So what do I do about all this road business? Well, first of all, I don’t pretend anything is new. I’m content to go down roads others have gone down before. More importantly, I find the next best thing to travelling more than one road. I don’t know if C.S. Lewis actually said this in real life or not, but in the movie Shadowlands, Lewis says “We read to know we’re not alone.” I think the implication of that is that we want to know others have shared the same experiences we have, felt the same feelings, thought the same thoughts. That can be one reason to read. I read for the opposite reason: I read to experience vicariously what I have not experienced. I read to know that we are varied and to take advantage of that fact. This is why I’m mainly drawn to non-fiction. I love hearing people’s stories.

A multitude of roads diverged in a wood, and I got friends and strangers together and said, “Hey, let’s all go down different roads and then meet back up and share our stories.” And that has made all the difference.

5 replies on “I finally get Robert Frost’s “Road””

This has struck quite close to how I often think. Very commonly, I’ll think back and wonder what would happen if I had chose differently. This happened with high school in fact. My brother opted for a different school, and I could have gone there, but I decided to go to the school we were originally supposed to go to. I got a rare opportunity to see some of that other “path” because he was my brother, but this has just caused me to wonder about my decision even more.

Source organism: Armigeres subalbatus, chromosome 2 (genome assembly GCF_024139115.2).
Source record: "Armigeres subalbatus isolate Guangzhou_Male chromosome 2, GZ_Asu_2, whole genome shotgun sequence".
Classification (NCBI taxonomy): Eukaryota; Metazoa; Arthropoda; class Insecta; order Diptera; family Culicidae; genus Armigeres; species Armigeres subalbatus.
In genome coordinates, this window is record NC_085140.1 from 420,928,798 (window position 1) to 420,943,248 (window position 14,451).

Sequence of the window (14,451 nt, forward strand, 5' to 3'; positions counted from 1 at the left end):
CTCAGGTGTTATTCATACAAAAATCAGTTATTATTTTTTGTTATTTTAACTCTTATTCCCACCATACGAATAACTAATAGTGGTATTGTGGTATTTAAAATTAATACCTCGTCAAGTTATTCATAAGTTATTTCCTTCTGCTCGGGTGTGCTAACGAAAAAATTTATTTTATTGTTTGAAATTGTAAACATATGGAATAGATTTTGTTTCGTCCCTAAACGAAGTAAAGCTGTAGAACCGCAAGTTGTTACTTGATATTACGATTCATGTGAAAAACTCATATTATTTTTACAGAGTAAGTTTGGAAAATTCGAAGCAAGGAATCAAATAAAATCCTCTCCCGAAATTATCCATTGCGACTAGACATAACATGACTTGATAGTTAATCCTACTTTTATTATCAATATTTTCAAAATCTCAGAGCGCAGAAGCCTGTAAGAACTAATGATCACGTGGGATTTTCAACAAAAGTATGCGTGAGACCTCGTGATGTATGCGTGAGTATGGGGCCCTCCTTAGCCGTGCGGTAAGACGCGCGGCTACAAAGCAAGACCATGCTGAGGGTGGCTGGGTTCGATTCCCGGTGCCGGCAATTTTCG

“You think you’re a crazy chaste maniac who has slept with nobody and never will until you _do_”

shouldn’t it be

“You think you’re a crazy chaste maniac who has slept with nobody and never will until you _die_”

I didn’t quite expect to find something so close to hitting home out of the blue, not expecting it.

I needed this post. Thank you.

I’m glad this post has resonated with other people.

Thanks especially to me for finding my spelling / word choice error. Read my previous post about misspellings and misspeakings for more details.